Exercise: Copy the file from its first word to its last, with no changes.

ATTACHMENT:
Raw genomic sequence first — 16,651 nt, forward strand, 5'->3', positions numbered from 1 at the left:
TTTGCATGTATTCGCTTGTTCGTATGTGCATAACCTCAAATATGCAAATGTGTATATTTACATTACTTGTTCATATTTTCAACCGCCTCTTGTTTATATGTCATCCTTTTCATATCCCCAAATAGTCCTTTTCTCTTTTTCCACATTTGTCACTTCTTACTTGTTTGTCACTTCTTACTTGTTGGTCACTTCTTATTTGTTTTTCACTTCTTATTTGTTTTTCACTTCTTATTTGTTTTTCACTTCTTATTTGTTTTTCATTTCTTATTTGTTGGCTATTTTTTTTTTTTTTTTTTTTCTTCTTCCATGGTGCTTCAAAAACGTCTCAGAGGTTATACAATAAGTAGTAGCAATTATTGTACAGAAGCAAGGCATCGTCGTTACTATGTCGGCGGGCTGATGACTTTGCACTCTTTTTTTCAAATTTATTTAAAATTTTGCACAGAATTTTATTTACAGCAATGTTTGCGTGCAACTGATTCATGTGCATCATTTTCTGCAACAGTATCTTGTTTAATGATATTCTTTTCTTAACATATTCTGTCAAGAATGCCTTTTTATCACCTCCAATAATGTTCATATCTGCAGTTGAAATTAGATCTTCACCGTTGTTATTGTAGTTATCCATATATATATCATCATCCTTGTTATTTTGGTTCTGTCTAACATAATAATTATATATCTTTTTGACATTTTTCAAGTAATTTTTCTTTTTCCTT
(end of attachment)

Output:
Raw genomic sequence first — 16,651 nt, forward strand, 5'->3', positions numbered from 1 at the left:
TTTGCATGTATTCGCTTGTTCGTATGTGCATAACCTCAAATATGCAAATGTGTATATTTACATTACTTGTTCATATTTTCAACCGCCTCTTGTTTATATGTCATCCTTTTCATATCCCCAAATAGTCCTTTTCTCTTTTTCCACATTTGTCACTTCTTACTTGTTTGTCACTTCTTACTTGTTGGTCACTTCTTATTTGTTTTTCACTTCTTATTTGTTTTTCACTTCTTATTTGTTTTTCACTTCTTATTTGTTTTTCATTTCTTATTTGTTGGCTATTTTTTTTTTTTTTTTTTTTCTTCTTCCATGGTGCTTCAAAAACGTCTCAGAGGTTATACAATAAGTAGTAGCAATTATTGTACAGAAGCAAGGCATCGTCGTTACTATGTCGGCGGGCTGATGACTTTGCACTCTTTTTTTCAAATTTATTTAAAATTTTGCACAGAATTTTATTTACAGCAATGTTTGCGTGCAACTGATTCATGTGCATCATTTTCTGCAACAGTATCTTGTTTAATGATATTCTTTTCTTAACATATTCTGTCAAGAATGCCTTTTTATCACCTCCAATAATGTTCATATCTGCAGTTGAAATTAGATCTTCACCGTTGTTATTGTAGTTATCCATATATATATCATCATCCTTGTTATTTTGGTTCTGTCTAACATAATAATTATATATCTTTTTGACATTTTTCAAGTAATTTTTCTTTTTCCTT